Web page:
TORONTO—Radioactive iodine has been used traditionally as an adjuvant treatment for high-risk differentiated thyroid cancers. But the treatment is best reserved for metastatic disease because it does not bolster survival rates in patients with locally advanced disease or when resection is incomplete, according to a study from the University of Manitoba.
“Radioactive iodine [RAI] certainly has a role in metastatic disease, but it's not a substitute for inadequate surgery; you can’t leave the disease behind and hope that radioactive iodine will take care of that,” said study author K. Alok Pathak, MD, an associate professor of surgery.
Dr. Pathak and colleagues assessed whether RAI treatment actually improved disease-specific survival (DSS). Their study included 277 patients (mean age, 56) with high-risk differentiated thyroid cancer who were treated between 1970 and 2005. The patients were considered to be at high risk on the basis of AMES (age, metastases, extent, and size) criteria. The majority (60%) had total thyroidectomy, while 40% were managed by thyroid-stimulating hormone (TSH) suppression only. Fifty-seven percent of the patients underwent therapeutic, high-dose RAI treatment (2009 World Congress on Thyroid Cancer session 6).
Of the patients who had RAI treatment, 34.4% had disease that failed to respond and 9.8% died of their disease. In comparison, among patients who did not have RAI treatment, 17.6% failed to respond to their treatment and 7.8% died of their disease. On multivariate analysis, DSS was independently influenced by tumor grade (hazard ratio [HR], 463.9; P = .014), completeness of resection (HR, 108.4; P = .014), distant metastases (HR, 345.8; P = .016), and age at diagnosis (HR, 1.1; P = .08). The use of adjuvant RAI treatment did not have a significant impact on DSS.
Dr. Pathak and colleagues concluded that RAI therapy does not appear to offer any survival advantage over TSH suppression in high-risk differentiated thyroid cancer.
“Thyroid cancer is a cancer which is an entirely different spectrum of disease. We cannot compare it to squamous cell cancer in the head and neck because the outcome is very different,” Dr. Pathak told Oncology News International. “Thyroid cancer patients, even with persistent disease, can keep on surviving for years. We don’t know whether microscopic residual disease, which we are aiming to treat with radioactive iodine, has a long-term impact on survival. Evidence is starting to show that it does not. The issue needs to be looked at critically, because so many patients are affected.”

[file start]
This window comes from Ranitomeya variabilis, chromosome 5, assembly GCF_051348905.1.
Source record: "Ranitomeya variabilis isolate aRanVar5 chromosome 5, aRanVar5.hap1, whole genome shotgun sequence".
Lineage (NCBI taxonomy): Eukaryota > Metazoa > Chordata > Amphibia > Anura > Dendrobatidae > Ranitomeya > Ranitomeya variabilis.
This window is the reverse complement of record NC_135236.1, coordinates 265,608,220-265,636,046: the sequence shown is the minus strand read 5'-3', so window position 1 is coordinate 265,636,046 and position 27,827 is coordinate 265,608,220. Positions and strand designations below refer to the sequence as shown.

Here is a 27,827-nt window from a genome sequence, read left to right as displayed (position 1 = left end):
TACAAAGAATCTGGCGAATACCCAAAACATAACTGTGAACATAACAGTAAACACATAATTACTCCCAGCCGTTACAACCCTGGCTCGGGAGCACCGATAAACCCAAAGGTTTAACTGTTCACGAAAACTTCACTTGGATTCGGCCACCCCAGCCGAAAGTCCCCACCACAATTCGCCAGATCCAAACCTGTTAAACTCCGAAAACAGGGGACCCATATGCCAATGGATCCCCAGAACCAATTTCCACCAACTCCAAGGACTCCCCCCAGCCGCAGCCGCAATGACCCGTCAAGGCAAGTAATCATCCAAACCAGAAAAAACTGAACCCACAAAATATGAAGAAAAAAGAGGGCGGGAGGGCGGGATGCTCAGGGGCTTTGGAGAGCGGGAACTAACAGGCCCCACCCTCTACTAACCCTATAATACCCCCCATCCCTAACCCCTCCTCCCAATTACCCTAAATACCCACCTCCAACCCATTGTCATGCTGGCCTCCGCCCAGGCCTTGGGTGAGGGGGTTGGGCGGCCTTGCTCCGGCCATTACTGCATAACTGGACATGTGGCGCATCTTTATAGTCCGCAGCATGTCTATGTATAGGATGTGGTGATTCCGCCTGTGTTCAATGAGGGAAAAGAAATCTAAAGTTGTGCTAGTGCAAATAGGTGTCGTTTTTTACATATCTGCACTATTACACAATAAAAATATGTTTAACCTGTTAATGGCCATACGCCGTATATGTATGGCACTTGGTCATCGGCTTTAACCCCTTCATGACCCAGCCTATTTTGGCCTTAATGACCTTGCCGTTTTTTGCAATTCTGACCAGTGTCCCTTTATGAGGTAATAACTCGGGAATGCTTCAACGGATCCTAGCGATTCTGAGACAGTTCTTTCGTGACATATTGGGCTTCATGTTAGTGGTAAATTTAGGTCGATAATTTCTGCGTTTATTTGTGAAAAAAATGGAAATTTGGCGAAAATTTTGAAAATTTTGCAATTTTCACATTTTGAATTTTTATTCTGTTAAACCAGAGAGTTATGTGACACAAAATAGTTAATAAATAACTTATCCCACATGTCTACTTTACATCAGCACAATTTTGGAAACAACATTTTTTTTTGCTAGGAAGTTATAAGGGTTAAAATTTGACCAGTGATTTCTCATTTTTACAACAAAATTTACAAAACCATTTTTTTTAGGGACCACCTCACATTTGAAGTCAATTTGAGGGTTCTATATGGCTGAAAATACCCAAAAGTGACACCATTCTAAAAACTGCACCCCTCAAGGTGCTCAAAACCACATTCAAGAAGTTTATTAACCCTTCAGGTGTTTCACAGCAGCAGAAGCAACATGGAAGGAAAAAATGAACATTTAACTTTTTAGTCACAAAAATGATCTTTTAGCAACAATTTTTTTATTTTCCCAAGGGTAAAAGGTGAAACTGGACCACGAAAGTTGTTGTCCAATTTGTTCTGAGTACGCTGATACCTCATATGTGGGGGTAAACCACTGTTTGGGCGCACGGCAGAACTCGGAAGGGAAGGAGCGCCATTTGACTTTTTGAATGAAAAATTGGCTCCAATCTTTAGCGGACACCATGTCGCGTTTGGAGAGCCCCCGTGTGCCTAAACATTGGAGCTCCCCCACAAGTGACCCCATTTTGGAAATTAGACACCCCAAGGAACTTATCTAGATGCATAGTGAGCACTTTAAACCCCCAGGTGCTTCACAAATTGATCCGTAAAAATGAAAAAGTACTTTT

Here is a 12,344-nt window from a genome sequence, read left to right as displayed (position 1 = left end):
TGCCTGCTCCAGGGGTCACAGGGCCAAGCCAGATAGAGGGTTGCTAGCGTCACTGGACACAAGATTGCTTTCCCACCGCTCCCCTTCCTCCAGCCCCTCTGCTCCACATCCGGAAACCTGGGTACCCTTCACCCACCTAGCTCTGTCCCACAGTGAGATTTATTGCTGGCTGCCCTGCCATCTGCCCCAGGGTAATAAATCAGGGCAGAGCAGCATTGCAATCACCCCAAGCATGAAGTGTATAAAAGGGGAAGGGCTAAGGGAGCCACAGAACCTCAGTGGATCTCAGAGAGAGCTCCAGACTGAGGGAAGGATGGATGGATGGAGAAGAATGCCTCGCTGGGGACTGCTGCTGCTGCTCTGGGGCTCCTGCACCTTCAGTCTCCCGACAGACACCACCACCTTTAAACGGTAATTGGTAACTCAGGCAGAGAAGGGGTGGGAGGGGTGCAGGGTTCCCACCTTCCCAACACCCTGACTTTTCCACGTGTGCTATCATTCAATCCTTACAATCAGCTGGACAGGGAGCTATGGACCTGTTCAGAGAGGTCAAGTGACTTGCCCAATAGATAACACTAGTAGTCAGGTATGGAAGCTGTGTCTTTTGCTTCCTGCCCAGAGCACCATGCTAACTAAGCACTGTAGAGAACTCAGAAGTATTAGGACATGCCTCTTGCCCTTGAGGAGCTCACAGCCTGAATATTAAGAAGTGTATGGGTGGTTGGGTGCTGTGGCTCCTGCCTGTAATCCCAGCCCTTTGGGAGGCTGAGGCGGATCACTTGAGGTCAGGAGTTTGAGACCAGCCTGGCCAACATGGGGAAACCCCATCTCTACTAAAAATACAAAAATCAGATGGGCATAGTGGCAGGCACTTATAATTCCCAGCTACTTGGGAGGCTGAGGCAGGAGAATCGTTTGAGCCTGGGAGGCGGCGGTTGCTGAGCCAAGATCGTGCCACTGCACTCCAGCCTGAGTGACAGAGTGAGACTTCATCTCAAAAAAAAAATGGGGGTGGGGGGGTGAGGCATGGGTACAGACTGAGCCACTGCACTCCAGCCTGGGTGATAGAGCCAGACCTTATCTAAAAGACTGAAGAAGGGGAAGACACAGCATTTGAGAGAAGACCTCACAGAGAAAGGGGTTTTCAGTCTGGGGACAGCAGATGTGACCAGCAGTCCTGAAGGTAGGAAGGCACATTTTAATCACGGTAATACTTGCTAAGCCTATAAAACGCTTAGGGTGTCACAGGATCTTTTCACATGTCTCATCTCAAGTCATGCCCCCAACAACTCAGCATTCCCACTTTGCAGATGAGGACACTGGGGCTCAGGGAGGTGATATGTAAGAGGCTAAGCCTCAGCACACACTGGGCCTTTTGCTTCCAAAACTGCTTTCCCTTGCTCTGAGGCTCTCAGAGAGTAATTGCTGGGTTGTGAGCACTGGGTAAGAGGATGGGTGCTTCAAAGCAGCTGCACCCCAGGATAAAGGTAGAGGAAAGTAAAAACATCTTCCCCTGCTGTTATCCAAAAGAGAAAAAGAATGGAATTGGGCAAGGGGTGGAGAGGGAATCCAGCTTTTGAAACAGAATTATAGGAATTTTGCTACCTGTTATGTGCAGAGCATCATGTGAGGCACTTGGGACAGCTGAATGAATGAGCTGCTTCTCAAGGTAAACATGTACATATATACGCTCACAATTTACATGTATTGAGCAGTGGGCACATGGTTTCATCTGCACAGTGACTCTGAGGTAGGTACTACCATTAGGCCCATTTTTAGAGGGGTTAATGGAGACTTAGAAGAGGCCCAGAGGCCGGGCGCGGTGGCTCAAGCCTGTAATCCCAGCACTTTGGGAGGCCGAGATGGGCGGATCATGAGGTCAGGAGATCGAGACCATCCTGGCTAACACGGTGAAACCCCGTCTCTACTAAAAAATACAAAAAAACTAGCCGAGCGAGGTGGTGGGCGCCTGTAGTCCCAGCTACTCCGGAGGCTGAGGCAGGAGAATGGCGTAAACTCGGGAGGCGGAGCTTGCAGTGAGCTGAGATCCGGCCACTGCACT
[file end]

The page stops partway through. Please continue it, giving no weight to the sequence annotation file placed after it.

RAI may benefit a select group of patients
The role of RAI treatment in thyroid cancer has been a source of controversy for some time, said Dr. Shah, professor of surgery at Memorial Sloan-Kettering Cancer Center in New York.
“It certainly offers no benefit to ‘high-risk’ patients with poorly differentiated carcinoma,” he said. “It also has a very questionable role, since these cancers are not iodine-avid. Besides, it is a treatment that leaves a significant number of patients with xerostomia and episodes of recurrent sialadenitis as well as an increasing risk of a second primary cancer with increasing doses of radioiodine.”
However, Dr. Shah pointed out, RAI has shown benefit in pediatric papillary carcinomas and adults with iodine-avid, bulky nodal metastases or distant metastases. “In the high-risk group, it may benefit only a select group of patients with advanced, iodine-avid cancer as an adjuvant treatment after complete removal of all gross disease,” he said.